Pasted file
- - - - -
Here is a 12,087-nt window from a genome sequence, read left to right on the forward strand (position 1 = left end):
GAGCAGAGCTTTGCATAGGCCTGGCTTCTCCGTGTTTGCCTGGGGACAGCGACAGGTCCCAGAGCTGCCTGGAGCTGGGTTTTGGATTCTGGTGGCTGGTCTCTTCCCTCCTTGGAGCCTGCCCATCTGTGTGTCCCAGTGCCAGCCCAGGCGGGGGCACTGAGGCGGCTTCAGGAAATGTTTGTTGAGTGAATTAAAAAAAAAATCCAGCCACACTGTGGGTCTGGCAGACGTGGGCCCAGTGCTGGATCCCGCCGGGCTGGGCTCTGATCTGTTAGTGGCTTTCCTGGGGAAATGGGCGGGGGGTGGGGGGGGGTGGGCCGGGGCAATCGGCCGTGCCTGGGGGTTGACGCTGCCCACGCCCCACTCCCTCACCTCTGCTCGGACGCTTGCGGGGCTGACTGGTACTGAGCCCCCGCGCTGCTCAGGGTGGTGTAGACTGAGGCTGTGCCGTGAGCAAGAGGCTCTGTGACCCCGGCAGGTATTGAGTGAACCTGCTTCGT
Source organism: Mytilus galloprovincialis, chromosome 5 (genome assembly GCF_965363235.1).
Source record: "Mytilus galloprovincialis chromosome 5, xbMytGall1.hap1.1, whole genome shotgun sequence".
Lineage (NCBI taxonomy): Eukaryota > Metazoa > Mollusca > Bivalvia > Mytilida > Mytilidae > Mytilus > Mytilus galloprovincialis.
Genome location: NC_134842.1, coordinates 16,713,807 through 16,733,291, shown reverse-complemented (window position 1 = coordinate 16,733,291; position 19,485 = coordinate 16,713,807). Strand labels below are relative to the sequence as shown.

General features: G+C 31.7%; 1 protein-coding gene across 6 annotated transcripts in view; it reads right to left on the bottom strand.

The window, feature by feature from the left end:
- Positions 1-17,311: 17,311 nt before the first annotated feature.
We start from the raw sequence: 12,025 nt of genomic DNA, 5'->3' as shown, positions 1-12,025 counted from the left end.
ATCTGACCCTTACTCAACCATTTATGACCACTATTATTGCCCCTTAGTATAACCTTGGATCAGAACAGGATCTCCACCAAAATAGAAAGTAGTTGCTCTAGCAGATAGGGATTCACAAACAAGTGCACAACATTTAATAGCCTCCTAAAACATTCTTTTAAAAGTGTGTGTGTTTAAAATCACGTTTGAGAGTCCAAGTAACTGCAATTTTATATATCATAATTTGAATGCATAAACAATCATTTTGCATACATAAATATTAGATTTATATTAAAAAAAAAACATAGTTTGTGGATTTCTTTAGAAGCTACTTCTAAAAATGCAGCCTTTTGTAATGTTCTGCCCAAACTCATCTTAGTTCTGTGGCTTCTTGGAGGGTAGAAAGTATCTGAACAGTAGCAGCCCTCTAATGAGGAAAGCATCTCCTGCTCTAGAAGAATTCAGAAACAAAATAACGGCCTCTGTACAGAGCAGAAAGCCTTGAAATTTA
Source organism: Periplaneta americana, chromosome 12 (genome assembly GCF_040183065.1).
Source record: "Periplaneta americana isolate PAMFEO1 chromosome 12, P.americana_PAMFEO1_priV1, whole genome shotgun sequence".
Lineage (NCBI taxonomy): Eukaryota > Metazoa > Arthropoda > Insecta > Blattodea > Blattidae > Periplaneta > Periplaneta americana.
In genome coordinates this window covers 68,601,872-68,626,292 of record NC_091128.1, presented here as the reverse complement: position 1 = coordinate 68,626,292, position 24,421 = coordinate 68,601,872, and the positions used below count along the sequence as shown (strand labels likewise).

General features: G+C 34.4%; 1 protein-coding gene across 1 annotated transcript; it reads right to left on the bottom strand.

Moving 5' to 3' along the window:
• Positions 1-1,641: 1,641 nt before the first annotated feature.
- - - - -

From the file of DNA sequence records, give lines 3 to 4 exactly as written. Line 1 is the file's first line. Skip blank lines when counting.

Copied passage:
Source organism: Mytilus galloprovincialis, chromosome 5 (genome assembly GCF_965363235.1).
Source record: "Mytilus galloprovincialis chromosome 5, xbMytGall1.hap1.1, whole genome shotgun sequence".